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Letters to Sala

Letters to Sala

Salaís Labor Camps

Map illustrating the sequence and duration of Sala Garncarzís imprisonment
Map illustrating the sequence and duration of
Sala Garncarzís imprisonment

The pace of deportation increased dramatically in 1942. On August 12, according to eyewitnesses, some 50,000 Jews from the Sosnowitz region were herded into a sports field where they stood for days in summer heat without food while the Nazis carried out a gigantic selection. Those with local employment papers, like Sala’s sister Laja Dina Krzesiwo and her family, were allowed to return home; some, including Sala’s sisters Raizel and Blima, were sent to slave labor camps. Sala’s parents were among the thousands of other Jews—the elderly, the infirm, and children—who were sent to their deaths at Auschwitz.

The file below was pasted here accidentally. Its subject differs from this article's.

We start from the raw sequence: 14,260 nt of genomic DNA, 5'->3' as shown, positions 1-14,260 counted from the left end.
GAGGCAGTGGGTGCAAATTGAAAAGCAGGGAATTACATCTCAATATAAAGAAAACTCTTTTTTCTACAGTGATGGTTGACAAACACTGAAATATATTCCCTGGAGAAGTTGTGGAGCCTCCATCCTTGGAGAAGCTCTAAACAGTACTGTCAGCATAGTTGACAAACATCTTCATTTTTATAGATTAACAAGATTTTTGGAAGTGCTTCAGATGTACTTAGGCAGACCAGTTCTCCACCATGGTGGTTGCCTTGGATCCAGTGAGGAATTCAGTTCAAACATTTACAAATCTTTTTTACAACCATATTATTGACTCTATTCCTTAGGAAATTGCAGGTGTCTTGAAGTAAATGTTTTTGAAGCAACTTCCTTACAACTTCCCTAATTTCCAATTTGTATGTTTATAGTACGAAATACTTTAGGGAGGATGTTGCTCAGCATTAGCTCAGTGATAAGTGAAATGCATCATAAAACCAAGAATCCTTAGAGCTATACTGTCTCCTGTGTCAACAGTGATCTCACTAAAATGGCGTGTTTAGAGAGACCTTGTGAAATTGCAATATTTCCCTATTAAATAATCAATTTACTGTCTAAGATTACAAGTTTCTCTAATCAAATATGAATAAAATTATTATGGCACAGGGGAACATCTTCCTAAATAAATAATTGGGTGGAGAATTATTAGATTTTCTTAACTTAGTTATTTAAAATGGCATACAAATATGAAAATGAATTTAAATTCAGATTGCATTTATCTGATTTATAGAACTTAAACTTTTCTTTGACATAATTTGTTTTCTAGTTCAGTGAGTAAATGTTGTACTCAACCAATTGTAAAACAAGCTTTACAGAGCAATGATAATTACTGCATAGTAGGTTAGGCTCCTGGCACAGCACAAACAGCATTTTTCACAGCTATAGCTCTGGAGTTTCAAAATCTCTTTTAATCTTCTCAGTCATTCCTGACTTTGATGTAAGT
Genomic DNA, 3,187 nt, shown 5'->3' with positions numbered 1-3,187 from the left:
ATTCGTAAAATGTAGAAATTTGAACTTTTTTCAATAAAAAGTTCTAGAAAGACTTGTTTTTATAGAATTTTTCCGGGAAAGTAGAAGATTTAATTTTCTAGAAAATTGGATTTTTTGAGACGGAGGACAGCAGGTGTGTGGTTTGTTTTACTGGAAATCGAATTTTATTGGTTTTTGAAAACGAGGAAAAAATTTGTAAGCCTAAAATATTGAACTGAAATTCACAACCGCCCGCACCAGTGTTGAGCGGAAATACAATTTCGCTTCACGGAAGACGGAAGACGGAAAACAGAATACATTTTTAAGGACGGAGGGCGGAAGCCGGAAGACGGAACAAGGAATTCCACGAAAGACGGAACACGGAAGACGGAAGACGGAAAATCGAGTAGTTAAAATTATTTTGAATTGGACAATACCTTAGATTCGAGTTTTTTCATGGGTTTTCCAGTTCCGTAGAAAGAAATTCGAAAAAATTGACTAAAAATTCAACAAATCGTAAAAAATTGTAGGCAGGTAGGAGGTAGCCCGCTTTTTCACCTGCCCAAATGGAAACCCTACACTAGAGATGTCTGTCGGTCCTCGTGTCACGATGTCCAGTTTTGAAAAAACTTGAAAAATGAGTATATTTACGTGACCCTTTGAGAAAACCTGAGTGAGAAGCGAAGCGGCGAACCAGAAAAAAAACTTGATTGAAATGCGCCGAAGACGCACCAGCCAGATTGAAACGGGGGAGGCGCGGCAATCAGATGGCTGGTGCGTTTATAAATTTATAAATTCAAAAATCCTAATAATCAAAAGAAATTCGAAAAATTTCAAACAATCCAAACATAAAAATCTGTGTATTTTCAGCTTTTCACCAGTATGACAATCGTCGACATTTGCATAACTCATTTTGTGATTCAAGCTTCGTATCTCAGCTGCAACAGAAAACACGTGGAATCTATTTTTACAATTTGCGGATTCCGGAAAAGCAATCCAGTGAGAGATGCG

From June to December 1942, Sala was transferred five times, never farther than a few hours from Sosnowitz. Her survival skills had been honed from the time of her first experience at Geppersdorf —and she was lucky. People liked her, and some of the Nazi guards helped her. Even so, each transfer endangered her letters and required a new hiding place. During searches, she handed her bundle of letters to friends, buried them, or hid them in her clothing.

Raizel was able to continue writing from a slave labor camp at Neusalz, where she and Blima worked in a cotton-processing plant. And Ala wrote from Bendsburg and Sosnowitz, upbeat and positive, ever the mentor, until just before the ghettos were liquidated on August 1, 1943, and the remainder of the Jews were deported.

The head of the Judenrat, Moshe Merin, had already been sent to Auschwitz, on June 19. Organization Schmelt was shut down, and its camps were merged into the concentration camps of Auschwitz and Gross Rosen. Albrecht Schmelt retired to his country estate.